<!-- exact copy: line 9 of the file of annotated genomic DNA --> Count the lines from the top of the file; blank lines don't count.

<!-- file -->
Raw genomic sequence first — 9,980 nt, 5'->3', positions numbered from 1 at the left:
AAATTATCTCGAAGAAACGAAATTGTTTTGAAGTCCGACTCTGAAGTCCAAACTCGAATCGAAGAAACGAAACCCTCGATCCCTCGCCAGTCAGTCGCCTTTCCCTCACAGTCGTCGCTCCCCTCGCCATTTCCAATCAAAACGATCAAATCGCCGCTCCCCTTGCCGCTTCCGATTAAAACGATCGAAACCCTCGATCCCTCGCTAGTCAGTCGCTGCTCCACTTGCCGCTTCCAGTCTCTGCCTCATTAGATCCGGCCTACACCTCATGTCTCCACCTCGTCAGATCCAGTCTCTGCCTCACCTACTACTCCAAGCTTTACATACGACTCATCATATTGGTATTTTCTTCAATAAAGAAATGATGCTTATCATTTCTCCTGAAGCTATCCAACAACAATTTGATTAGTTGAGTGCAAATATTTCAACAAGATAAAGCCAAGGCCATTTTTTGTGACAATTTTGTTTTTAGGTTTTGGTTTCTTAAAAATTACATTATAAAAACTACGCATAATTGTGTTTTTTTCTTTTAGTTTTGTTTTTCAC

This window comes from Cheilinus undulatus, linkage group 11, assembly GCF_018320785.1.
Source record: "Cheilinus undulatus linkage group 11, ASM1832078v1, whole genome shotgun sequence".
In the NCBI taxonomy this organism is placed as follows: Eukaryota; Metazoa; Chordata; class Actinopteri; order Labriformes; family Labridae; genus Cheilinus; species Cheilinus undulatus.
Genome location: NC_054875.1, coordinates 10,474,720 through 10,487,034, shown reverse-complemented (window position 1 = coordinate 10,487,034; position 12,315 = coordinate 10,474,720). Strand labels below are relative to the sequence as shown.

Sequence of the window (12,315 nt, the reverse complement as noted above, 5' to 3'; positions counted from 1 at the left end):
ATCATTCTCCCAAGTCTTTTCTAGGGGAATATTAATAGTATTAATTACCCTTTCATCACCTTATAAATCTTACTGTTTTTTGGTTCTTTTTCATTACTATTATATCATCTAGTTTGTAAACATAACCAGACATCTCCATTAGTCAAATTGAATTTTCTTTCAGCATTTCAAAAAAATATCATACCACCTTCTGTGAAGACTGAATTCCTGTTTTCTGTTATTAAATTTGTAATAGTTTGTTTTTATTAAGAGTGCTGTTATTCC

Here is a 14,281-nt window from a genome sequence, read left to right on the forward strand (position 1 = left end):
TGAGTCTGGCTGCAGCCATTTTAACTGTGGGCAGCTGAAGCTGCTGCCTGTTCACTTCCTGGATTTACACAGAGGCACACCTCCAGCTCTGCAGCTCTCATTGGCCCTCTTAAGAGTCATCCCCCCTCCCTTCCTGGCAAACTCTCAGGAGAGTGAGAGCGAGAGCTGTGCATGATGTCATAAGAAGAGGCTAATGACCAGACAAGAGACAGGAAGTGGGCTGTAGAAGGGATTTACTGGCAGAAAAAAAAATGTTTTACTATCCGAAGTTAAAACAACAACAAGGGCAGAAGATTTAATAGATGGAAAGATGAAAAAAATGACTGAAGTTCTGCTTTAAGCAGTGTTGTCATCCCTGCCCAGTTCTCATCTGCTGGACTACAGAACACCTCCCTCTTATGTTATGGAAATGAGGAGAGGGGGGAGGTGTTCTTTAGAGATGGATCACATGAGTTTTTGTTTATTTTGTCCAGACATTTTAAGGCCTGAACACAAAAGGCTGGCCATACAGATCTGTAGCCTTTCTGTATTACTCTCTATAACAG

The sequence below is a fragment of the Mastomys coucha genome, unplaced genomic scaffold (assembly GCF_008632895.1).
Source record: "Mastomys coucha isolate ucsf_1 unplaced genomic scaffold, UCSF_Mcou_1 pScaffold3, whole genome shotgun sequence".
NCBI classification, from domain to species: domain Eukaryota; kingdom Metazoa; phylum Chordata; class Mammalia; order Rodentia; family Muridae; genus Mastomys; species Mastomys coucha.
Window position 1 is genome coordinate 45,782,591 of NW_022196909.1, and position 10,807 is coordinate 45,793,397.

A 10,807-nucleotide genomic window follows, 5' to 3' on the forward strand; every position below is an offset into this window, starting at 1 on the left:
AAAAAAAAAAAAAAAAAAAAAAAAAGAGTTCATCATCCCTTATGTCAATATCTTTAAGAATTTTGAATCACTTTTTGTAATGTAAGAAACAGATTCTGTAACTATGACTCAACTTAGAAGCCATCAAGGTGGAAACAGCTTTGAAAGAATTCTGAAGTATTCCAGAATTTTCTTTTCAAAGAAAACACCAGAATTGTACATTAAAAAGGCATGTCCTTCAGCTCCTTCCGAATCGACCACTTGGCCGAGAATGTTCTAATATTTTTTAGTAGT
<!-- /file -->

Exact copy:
Here is a 14,281-nt window from a genome sequence, read left to right on the forward strand (position 1 = left end):